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Amplifying women, girls’ voices on World Population Day

The journey towards gender equality is not only a matter of justice and human rights, but also a fundamental prerequisite for social progress and sustainable development.

It is disheartening to witness the persistent barriers that hinder women and girls from realizing their full potential.

In Nigeria, a country teeming with diversity and resilience, the voices of women and girls echo with unwavering strength, yearning to be heard, acknowledged, and uplifted.

The World Population Day celebration resonates the need to renew collective commitment to championing the rights and empowerment of women and girls.

By uplifting their voices, addressing the root causes of gender inequality, and fostering inclusive societies, we pave the way for a future where every individual can thrive and contribute to the betterment of our world.

This year’s WPD is themed: ‘Unleashing the Power of Gender Equality, Uplifting the Voices of Women and Girls to Unlock Our World’s Infinite Possibilities’

Observed on July 11 every year, World Population Day seeks to raise awareness of global population issues. The event was established by the Governing Council of the United Nations Development Programme in 1989.

It serves to highlight the growing problems that come with a growing global population.

Overpopulation is a crucial issue, especially considering that world resources are depleting at an unsustainable rate. The increasing population also sheds light on health problems faced by women during pregnancy and childbirth, making the need for family planning, gender equality, and maternal health more important than ever.

According to the United Nations Population Fund (UNFPA), women and girls who make up 49.7percent of the global population, are often ignored in discussions on demographics, with their rights violated in population policies.

This pervasive injustice it says keeps women and girls out of school, the workforce and leadership positions; limits their agency and ability to make decisions about their health and sexual and reproductive lives; and heightens their vulnerability to violence, harmful practices and preventable maternal death, with a woman dying every two minutes due to pregnancy or childbirth.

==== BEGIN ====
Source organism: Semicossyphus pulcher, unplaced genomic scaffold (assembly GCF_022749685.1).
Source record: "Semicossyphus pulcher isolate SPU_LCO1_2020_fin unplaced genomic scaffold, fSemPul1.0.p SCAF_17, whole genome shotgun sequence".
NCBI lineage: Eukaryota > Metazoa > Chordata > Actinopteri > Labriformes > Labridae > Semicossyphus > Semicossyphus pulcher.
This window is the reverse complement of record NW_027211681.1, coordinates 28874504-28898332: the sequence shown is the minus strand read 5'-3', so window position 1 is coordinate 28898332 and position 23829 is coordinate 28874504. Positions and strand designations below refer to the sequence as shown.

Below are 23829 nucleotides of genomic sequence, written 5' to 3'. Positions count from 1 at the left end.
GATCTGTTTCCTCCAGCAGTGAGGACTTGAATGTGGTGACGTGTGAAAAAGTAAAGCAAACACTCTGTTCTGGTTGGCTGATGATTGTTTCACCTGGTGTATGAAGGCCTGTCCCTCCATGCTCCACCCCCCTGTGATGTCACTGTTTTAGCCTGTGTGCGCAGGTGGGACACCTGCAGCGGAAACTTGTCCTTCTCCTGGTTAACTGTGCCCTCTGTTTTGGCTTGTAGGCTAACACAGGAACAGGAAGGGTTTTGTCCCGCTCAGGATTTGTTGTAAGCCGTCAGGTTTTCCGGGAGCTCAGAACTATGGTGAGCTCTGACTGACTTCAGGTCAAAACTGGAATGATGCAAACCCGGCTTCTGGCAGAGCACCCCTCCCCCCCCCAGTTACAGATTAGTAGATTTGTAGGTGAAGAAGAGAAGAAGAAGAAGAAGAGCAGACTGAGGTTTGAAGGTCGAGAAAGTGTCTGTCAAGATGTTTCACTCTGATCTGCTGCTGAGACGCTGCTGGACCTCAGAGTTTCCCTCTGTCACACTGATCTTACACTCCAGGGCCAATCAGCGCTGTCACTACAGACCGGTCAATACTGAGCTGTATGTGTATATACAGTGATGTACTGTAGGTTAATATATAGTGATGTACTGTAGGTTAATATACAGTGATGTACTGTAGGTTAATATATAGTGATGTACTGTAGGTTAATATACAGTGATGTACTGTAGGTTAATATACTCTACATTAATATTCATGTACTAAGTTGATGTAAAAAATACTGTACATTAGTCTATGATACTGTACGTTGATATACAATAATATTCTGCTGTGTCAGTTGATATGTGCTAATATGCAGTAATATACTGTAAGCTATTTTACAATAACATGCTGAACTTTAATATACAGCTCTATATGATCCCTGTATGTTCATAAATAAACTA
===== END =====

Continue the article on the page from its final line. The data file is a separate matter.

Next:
UNFPA stressed the need to advance gender equality to create a more just, resilient and sustainable world.

“The creativity, ingenuity, resources and power of women and girls are fundamental to addressing demographic and other challenges that threaten our future, including climate change and conflict.

When women and girls are empowered by societies to exert autonomy over their lives and bodies, they and their families thrive, as the UNFPA 2023 State of World Population report illustrates.

UNFPA statistics reveals that:

· More than 40 percent of women around the world cannot make decisions on sexual and reproductive health and reproductive rights.

· As few as one in four women across low- and middle income countries are realizing their desired fertility.

· A woman dies every two minutes due to pregnancy or childbirth (and in conflict settings, the number of deaths is twice as high).

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· Nearly one third of women have experienced intimate partner violence, non-partner sexual violence or both.

· Just six countries have 50percent or more women in parliament.

· More than two-thirds of the 800million people globally who cannot read are women.

SDGs dangerously off track

The United Nations Secretary-General, António Guterres submits that gender-based discrimination harms everyone including women, girls, men, and boys; adding that investing in women uplifts all people, communities, and countries.

Guterres in his WPD message said, “Our human family is larger than ever, yet leaders are falling woefully behind in efforts to build a peaceful and prosperous world for all.

“Halfway to the 2030, deadline the Sustainable Development Goals are dangerously off track. Gender equality is almost 300 years away. Progress on maternal health and access to family planning has been glacial. This year’s World Population Day focuses on unleashing the power of gender equality.”